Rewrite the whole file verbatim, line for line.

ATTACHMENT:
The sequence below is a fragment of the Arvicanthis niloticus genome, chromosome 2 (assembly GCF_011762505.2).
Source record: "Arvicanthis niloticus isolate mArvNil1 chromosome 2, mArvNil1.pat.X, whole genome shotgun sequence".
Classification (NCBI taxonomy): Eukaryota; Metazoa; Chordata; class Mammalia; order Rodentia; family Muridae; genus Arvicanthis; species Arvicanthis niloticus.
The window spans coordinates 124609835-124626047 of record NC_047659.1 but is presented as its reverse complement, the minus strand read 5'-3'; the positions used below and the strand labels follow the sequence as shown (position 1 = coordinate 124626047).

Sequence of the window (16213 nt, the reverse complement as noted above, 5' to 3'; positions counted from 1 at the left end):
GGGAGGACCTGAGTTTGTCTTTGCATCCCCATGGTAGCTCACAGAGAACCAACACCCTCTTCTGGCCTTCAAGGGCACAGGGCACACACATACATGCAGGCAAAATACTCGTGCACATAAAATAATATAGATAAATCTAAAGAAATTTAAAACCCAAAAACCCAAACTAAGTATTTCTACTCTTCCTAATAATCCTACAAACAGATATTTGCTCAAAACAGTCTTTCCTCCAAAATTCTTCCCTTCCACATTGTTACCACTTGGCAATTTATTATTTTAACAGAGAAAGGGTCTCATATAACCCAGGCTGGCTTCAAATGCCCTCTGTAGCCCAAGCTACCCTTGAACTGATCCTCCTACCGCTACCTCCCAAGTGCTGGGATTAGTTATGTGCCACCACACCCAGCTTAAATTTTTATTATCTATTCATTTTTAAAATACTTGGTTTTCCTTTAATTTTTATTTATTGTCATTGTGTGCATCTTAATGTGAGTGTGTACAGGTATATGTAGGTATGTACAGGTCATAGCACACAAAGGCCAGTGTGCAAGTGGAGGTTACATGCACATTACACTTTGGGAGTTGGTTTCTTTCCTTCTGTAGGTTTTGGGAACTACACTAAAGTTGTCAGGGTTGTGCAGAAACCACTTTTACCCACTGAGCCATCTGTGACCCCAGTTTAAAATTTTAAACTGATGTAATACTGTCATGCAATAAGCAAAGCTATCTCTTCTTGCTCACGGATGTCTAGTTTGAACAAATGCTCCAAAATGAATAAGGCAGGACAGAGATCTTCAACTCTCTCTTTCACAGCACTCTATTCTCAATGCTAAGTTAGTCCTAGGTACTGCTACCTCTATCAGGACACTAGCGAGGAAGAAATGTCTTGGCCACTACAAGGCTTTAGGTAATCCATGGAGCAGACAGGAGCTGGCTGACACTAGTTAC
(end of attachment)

The sequence below is a fragment of the Arvicanthis niloticus genome, chromosome 2 (assembly GCF_011762505.2).
Source record: "Arvicanthis niloticus isolate mArvNil1 chromosome 2, mArvNil1.pat.X, whole genome shotgun sequence".
Classification (NCBI taxonomy): Eukaryota; Metazoa; Chordata; class Mammalia; order Rodentia; family Muridae; genus Arvicanthis; species Arvicanthis niloticus.
The window spans coordinates 124609835-124626047 of record NC_047659.1 but is presented as its reverse complement, the minus strand read 5'-3'; the positions used below and the strand labels follow the sequence as shown (position 1 = coordinate 124626047).

Sequence of the window (16213 nt, the reverse complement as noted above, 5' to 3'; positions counted from 1 at the left end):
GGGAGGACCTGAGTTTGTCTTTGCATCCCCATGGTAGCTCACAGAGAACCAACACCCTCTTCTGGCCTTCAAGGGCACAGGGCACACACATACATGCAGGCAAAATACTCGTGCACATAAAATAATATAGATAAATCTAAAGAAATTTAAAACCCAAAAACCCAAACTAAGTATTTCTACTCTTCCTAATAATCCTACAAACAGATATTTGCTCAAAACAGTCTTTCCTCCAAAATTCTTCCCTTCCACATTGTTACCACTTGGCAATTTATTATTTTAACAGAGAAAGGGTCTCATATAACCCAGGCTGGCTTCAAATGCCCTCTGTAGCCCAAGCTACCCTTGAACTGATCCTCCTACCGCTACCTCCCAAGTGCTGGGATTAGTTATGTGCCACCACACCCAGCTTAAATTTTTATTATCTATTCATTTTTAAAATACTTGGTTTTCCTTTAATTTTTATTTATTGTCATTGTGTGCATCTTAATGTGAGTGTGTACAGGTATATGTAGGTATGTACAGGTCATAGCACACAAAGGCCAGTGTGCAAGTGGAGGTTACATGCACATTACACTTTGGGAGTTGGTTTCTTTCCTTCTGTAGGTTTTGGGAACTACACTAAAGTTGTCAGGGTTGTGCAGAAACCACTTTTACCCACTGAGCCATCTGTGACCCCAGTTTAAAATTTTAAACTGATGTAATACTGTCATGCAATAAGCAAAGCTATCTCTTCTTGCTCACGGATGTCTAGTTTGAACAAATGCTCCAAAATGAATAAGGCAGGACAGAGATCTTCAACTCTCTCTTTCACAGCACTCTATTCTCAATGCTAAGTTAGTCCTAGGTACTGCTACCTCTATCAGGACACTAGCGAGGAAGAAATGTCTTGGCCACTACAAGGCTTTAGGTAATCCATGGAGCAGACAGGAGCTGGCTGACACTAGTTAC